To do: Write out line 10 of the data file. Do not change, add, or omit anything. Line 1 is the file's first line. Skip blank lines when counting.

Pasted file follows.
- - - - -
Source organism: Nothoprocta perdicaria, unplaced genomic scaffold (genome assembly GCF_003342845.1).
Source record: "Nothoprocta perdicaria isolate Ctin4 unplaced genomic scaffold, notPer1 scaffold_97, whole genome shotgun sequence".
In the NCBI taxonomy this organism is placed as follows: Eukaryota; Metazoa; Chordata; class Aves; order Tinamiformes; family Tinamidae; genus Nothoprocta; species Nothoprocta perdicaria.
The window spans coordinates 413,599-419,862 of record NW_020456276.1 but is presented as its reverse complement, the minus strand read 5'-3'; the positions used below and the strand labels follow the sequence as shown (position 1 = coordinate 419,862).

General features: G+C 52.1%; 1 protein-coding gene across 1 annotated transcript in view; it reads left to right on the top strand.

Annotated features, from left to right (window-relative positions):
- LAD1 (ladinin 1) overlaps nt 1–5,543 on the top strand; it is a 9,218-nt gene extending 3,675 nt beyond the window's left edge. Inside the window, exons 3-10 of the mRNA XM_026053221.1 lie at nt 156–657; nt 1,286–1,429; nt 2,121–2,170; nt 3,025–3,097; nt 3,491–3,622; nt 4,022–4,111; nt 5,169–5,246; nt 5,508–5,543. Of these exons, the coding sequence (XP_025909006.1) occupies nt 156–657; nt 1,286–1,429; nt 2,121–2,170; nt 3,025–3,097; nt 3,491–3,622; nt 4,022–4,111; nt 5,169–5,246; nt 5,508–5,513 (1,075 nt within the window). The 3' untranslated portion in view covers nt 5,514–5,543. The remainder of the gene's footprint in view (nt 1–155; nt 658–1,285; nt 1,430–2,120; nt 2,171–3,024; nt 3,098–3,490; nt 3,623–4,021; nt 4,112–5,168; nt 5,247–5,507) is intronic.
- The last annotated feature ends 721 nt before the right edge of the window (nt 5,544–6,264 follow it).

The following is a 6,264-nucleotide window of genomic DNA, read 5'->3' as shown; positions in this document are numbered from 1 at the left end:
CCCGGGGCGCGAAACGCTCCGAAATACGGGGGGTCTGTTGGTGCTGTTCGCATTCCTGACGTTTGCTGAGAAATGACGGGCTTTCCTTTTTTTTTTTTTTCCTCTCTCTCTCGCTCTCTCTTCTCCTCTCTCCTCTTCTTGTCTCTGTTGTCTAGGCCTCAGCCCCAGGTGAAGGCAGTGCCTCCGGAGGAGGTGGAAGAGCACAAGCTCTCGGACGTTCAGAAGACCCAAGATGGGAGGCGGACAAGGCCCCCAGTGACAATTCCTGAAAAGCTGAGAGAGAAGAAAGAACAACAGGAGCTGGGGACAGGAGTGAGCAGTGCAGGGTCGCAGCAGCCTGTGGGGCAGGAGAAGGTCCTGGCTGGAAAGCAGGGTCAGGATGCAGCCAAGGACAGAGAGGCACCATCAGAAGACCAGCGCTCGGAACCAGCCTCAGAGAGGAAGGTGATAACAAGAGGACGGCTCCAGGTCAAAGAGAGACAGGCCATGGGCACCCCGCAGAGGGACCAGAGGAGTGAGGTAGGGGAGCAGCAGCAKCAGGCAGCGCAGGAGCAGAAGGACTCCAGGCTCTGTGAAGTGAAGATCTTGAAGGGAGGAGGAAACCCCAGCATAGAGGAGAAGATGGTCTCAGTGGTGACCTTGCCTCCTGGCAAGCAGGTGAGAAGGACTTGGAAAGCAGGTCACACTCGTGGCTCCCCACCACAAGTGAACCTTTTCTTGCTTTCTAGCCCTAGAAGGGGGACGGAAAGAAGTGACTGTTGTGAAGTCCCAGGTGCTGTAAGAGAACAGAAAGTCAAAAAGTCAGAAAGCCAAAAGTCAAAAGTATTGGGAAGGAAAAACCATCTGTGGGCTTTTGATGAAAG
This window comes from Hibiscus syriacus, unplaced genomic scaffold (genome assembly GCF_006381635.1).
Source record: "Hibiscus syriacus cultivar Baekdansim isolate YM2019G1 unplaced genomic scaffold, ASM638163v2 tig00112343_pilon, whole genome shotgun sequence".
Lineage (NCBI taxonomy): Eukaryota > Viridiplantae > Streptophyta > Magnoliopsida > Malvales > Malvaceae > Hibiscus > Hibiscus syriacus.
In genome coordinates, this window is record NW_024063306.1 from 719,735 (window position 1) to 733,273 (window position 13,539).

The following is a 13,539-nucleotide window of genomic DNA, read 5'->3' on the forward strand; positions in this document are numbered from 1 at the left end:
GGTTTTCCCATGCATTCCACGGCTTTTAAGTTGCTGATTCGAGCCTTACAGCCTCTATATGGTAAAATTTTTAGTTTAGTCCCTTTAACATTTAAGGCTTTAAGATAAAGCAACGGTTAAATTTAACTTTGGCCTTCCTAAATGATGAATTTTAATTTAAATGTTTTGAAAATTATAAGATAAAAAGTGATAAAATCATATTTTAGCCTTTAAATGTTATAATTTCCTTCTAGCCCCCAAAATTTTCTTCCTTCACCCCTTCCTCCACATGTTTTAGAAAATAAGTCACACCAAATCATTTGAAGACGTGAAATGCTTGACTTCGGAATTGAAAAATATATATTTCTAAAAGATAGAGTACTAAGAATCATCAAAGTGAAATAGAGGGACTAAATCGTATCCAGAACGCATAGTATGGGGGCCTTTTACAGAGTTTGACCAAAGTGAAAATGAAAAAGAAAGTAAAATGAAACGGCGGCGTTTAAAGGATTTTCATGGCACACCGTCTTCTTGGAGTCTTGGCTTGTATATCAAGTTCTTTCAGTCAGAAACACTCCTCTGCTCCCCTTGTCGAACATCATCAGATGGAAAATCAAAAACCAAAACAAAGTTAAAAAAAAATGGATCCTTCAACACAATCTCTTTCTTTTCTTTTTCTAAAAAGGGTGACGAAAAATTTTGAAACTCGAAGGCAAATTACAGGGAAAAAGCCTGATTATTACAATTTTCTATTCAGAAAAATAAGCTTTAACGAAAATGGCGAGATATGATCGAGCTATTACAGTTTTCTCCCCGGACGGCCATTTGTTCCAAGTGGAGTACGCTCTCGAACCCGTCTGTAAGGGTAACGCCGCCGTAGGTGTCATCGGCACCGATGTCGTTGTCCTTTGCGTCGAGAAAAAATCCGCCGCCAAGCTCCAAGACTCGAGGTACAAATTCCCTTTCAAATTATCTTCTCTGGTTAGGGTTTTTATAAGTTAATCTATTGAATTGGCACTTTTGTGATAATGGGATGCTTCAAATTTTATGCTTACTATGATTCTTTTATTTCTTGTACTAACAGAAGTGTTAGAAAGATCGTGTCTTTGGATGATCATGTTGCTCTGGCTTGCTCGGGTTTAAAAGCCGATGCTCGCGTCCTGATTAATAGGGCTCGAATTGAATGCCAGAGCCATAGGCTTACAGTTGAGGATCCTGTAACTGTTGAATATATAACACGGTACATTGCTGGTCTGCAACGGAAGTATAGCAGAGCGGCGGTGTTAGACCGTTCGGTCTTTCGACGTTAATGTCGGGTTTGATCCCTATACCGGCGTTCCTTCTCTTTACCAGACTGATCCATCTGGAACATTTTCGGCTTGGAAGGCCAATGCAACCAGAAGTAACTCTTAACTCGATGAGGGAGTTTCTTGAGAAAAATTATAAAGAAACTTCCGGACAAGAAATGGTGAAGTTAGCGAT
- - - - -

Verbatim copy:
CCCGGGGCGCGAAACGCTCCGAAATACGGGGGGTCTGTTGGTGCTGTTCGCATTCCTGACGTTTGCTGAGAAATGACGGGCTTTCCTTTTTTTTTTTTTTCCTCTCTCTCTCGCTCTCTCTTCTCCTCTCTCCTCTTCTTGTCTCTGTTGTCTAGGCCTCAGCCCCAGGTGAAGGCAGTGCCTCCGGAGGAGGTGGAAGAGCACAAGCTCTCGGACGTTCAGAAGACCCAAGATGGGAGGCGGACAAGGCCCCCAGTGACAATTCCTGAAAAGCTGAGAGAGAAGAAAGAACAACAGGAGCTGGGGACAGGAGTGAGCAGTGCAGGGTCGCAGCAGCCTGTGGGGCAGGAGAAGGTCCTGGCTGGAAAGCAGGGTCAGGATGCAGCCAAGGACAGAGAGGCACCATCAGAAGACCAGCGCTCGGAACCAGCCTCAGAGAGGAAGGTGATAACAAGAGGACGGCTCCAGGTCAAAGAGAGACAGGCCATGGGCACCCCGCAGAGGGACCAGAGGAGTGAGGTAGGGGAGCAGCAGCAKCAGGCAGCGCAGGAGCAGAAGGACTCCAGGCTCTGTGAAGTGAAGATCTTGAAGGGAGGAGGAAACCCCAGCATAGAGGAGAAGATGGTCTCAGTGGTGACCTTGCCTCCTGGCAAGCAGGTGAGAAGGACTTGGAAAGCAGGTCACACTCGTGGCTCCCCACCACAAGTGAACCTTTTCTTGCTTTCTAGCCCTAGAAGGGGGACGGAAAGAAGTGACTGTTGTGAAGTCCCAGGTGCTGTAAGAGAACAGAAAGTCAAAAAGTCAGAAAGCCAAAAGTCAAAAGTATTGGGAAGGAAAAACCATCTGTGGGCTTTTGATGAAAG